Fig. 2 shows the conductivity
and
for when B_{0} = 0, where k_{SPP} is the plasmon wavenumber and f is the frequency. The parameters k_{0} and η_{0} are the well-known free space wavenumber and wave impedance, respectively.
On the region containing the graphene sheet, the frequency domain Ampère's law can be written as
where
Integrating (7) in the interval [z_{k} – Δz / 2, z_{k} + Δz / 2], where Δz is the length of the Yee cell edge parallel to z (Fig. 1), and applying the sampling property of the impulse function, one obtains
in which
Thus, we may write
and
Applying (2) and (3) to (10), using (11) and transforming (10) to time domain produce
Similar mathematical procedures executed applying (2) and (3) to (11) and using (10) yield
Equations (12) and (13) can be written using a compact matrix notation as
in which
In (15), Γ = 1/ (2τ) is the scattering rate.
In order to solve the matrix differential equation given in (14), the matrix exponential method is applied [^{13}], [^{19}]. At first, (14) is transformed to Laplace domain. Subsequently, after performing the proper mathematical manipulations, one sees that
Then, by applying the inverse Laplace transform in (16), we have
In the FDTD method,
where
and
Equations (19) and (20) can be simplified using the matrix exponential method. Therefore, both equations are written in terms of the eigenvalues of M as
and
in which
and
Therefore, the discrete equations for updating J_{x} and J_{y} are given by
and
Differently from what is proposed in [^{13}], in this work components of surface current density tangential to graphene sheets are calculated at the same spatial positions defined by Yee for calculating the corresponding components of electric field, such as Fig. 1 illustrates for a graphene sheet placed parallelly to the x-y plane. This is necessary for performing physically-appropriate calculations of the components of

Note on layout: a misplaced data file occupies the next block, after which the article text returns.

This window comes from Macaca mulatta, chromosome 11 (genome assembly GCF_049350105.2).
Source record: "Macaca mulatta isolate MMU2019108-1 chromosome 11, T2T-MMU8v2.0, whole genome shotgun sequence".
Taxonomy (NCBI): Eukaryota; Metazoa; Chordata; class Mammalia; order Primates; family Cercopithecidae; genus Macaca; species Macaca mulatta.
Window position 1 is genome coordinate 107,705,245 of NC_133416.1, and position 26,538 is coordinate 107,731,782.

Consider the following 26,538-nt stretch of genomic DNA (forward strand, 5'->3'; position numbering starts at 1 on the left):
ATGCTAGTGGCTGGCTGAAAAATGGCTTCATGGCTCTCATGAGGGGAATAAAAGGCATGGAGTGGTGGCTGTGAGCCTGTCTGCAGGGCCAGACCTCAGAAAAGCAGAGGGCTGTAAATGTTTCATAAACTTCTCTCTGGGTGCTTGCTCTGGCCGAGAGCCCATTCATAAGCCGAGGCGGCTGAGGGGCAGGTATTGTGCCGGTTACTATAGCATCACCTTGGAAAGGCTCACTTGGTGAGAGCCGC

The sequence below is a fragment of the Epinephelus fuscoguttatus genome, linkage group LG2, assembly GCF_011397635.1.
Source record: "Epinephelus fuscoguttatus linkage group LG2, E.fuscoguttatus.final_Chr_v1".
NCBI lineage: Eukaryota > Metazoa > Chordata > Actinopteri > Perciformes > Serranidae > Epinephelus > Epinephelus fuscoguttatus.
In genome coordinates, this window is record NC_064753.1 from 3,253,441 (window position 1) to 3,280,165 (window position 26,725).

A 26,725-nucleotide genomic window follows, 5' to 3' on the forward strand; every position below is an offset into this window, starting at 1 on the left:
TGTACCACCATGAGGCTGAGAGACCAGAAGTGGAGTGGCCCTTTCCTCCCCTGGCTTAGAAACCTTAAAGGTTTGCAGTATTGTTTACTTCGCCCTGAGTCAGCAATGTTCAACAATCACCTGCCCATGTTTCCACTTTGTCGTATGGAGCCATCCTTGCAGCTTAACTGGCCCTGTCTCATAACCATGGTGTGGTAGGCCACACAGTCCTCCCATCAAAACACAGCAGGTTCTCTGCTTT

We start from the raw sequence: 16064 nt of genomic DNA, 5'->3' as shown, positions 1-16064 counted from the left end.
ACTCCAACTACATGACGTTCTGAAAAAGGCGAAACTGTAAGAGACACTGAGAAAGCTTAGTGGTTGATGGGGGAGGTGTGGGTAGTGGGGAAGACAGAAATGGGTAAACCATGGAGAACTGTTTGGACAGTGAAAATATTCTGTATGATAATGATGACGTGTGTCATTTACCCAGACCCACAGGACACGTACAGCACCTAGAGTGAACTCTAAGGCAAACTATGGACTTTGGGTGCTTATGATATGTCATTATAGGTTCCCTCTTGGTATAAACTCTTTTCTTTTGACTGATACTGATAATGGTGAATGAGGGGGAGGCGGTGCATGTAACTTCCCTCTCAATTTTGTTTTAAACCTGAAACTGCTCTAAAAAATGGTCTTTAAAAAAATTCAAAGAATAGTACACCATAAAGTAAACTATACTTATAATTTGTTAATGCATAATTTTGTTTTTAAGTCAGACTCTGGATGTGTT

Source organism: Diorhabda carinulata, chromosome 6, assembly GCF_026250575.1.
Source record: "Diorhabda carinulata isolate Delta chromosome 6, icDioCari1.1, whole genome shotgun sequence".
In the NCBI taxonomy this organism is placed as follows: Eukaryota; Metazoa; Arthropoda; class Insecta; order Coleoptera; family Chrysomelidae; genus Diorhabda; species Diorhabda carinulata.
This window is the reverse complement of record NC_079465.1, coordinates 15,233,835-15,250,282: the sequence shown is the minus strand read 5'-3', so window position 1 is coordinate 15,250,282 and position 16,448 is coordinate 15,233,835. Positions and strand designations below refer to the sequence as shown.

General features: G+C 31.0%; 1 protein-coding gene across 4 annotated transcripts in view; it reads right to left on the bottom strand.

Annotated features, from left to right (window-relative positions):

and
Similar procedure is carried out for the field components
Once the scalar components of
In an analogous way, it is possible to obtain a FDTD equation for
III. VALIDATION OF THE DEVELOPED FORMULATION
In order to validate the FDTD formulation presented in Section II, the frequency response of the graphene FSS described in [^{10}] is reproduced in this paper. The numerical solutions obtained using the FDTD routine developed in this work are compared with results calculated employing HFSS.
The FSS modeled for validation purposes is illustrated by Fig. 3. The square unit cells have sides (period) measuring D = 5 μm. The edge length of each square graphene element of the periodic structure is D – g, where g = 0.5 μm. The parameters of the FSS graphene sheets are μ_{c} = 0.5 eV, τ = 0.5 ps and T = 300 K. For proper comparison of results with those provided by [^{10}], the graphene structure is simulated in free space (i.e., the substrate relative permittivity is ε_{r} = 1 and h is consequently irrelevant for this case). Finally, the structure is under influence of external magnetostatic field
The computational domain used in the FDTD method to represent the unit cell of the FSS under analysis has 20×20×400 cells. In this mesh, the Yee cells are cubic, with edges measuring Δ = 0.25 μm. Beneath and above the periodic structure, convolutional perfectly matched layer (CPML) formulation [^{22}] is used, absorbing electromagnetic waves propagating outwardly the FDTD lattice. Periodicity is achieved by applying the PBC (Periodic Boundary Condition) technique defined in [^{23}] at the side ends of a single period of the FSS. The FSS is excited by a x-polarized plane wave generated using the TF/SF technique (Total-Field/Scattered-Field) [^{20}], of which temporal profile is governed by a Gaussian pulse with a minimum significant spectral amplitude at f = 20 THz.
In HFSS, graphene sheets are modeled as anisotropic surface impedances (designation of the boundary condition in that software). Real and imaginary parts of each element of σ^{−1}(ω) (denoted by Z_{s}(ω) in the HFSS) over the entire frequency range under analysis are imported using an auxiliary file. The matrix σ^{−1}(ω) is the inverse of (1). The excitation element called Floquet port and the Master and Slave boundary conditions are used to enforce the periodicity to the problem.